Recent reports have suggested that the UK’s current inheritance tax (IHT) system is ‘unnecessarily complicated’, with one business group going so far as to suggest abolishing the tax altogether. Here, we provide an overview of the IHT system, outline some of the recent suggestions, and highlight ways in which you can help to minimise your liability to the tax.
IHT is the tax payable on a deceased individual’s estate: in 2018/19, IHT is payable where a person’s wealth is in excess of £325,000 - otherwise known as the ‘nil-rate band’.
IHT is currently charged at 40% on the proportion of the individual’s estate that exceeds the nil-rate band. Both the value of chargeable assets held at death and the value of chargeable lifetime gifts made within seven years of death are included within the estate.
The Residence Nil-Rate Band (RNRB)
On 6 April 2017, the RNRB came into effect, permitting some individuals to escape the IHT net.
The RNRB applies where a residence is passed on death to a direct descendant, such as a child or a grandchild. For 2018/19, the RNRB is set at £125,000 and is set to rise annually thereafter, reaching £175,000 in 2020/21.
The RNRB is in addition to an individual’s nil-rate band, and can only be used in regard to one residential property which has been, at some time, a residence of the deceased. The RNRB is tapered at a withdrawal rate of £1 for every £2 for estates with a net value of more than £2 million.
Making the most of IHT reliefs
Planning to minimise your liability to IHT is crucial. Here, we explore some of the key areas to consider.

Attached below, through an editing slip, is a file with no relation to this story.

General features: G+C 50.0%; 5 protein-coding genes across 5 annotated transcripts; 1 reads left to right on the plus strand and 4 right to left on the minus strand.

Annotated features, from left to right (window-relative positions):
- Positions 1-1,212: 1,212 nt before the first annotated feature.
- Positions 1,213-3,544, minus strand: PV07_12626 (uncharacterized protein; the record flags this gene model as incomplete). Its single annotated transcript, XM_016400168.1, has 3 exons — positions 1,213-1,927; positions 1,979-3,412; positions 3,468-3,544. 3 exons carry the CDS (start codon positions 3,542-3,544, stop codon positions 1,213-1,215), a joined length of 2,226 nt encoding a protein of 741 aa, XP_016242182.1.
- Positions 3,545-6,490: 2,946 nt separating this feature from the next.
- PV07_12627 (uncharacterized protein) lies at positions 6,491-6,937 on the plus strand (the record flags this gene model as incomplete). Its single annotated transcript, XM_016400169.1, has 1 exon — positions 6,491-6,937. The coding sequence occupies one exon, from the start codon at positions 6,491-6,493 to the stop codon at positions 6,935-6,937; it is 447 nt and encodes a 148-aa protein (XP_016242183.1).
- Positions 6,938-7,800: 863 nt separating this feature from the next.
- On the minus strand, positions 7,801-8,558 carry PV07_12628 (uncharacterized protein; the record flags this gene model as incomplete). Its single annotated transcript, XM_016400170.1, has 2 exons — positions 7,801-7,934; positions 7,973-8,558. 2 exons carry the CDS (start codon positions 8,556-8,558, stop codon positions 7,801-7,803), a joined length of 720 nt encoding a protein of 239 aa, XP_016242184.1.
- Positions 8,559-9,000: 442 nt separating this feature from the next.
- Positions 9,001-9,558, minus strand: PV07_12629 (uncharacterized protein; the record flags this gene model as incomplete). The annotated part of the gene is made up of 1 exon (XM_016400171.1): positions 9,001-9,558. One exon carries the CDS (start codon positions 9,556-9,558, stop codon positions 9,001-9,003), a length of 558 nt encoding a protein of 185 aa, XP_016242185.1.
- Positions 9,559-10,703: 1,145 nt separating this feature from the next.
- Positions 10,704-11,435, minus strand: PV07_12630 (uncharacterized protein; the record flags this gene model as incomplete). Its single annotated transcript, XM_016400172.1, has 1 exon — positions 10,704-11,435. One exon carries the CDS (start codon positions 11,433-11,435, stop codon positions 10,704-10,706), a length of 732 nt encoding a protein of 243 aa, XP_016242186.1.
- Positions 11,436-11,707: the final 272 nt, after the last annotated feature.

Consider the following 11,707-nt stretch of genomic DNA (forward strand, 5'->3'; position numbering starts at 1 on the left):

Individuals may wish to make IHT-exempt transfers between themselves and their spouse. Such transfers are generally exempt from IHT, no matter whether they are made during a person’s lifetime or on death. Both the nil-rate band and the RNRB may be transferred between spouses and civil partners.
Making lifetime gifts can also help to reduce the IHT liability on an individual’s estate. Provided that the person survives the gift by seven years and no longer benefits from it themselves, the gift will escape IHT.
A ‘taper relief’ may also apply where lifetime gifts are made between three and seven years before death. However, this relief applies to the tax on the gift, as opposed to the gift itself.
IHT reliefs on agricultural and business property also exist, which can help to take such property outside of the IHT net.
In a recently published review, the Association of Accounting Technicians (AAT) stated that IHT is ‘unnecessarily complicated’ and ‘widely misunderstood’. The AAT called for several IHT exemptions to be abolished, including gifts on marriage and gifts to political parties, arguing that the general public are ‘largely unaware’ of these exemptions.
Meanwhile, in a separate report, think tank the Resolution Foundation suggested that IHT should be abolished in its entirety, and replaced with a new ‘Lifetime Receipts Tax’. This would be set at a considerably lower rate than the current 40% standard rate of IHT, and would permit each individual to have a lifetime allowance of £125,000, after which tax would be payable at a rate of 20%, up to £500,000.
As your accountants, we can help you to minimise the IHT due on your estate. The sooner you act, the better - please get in touch with us for further advice and support.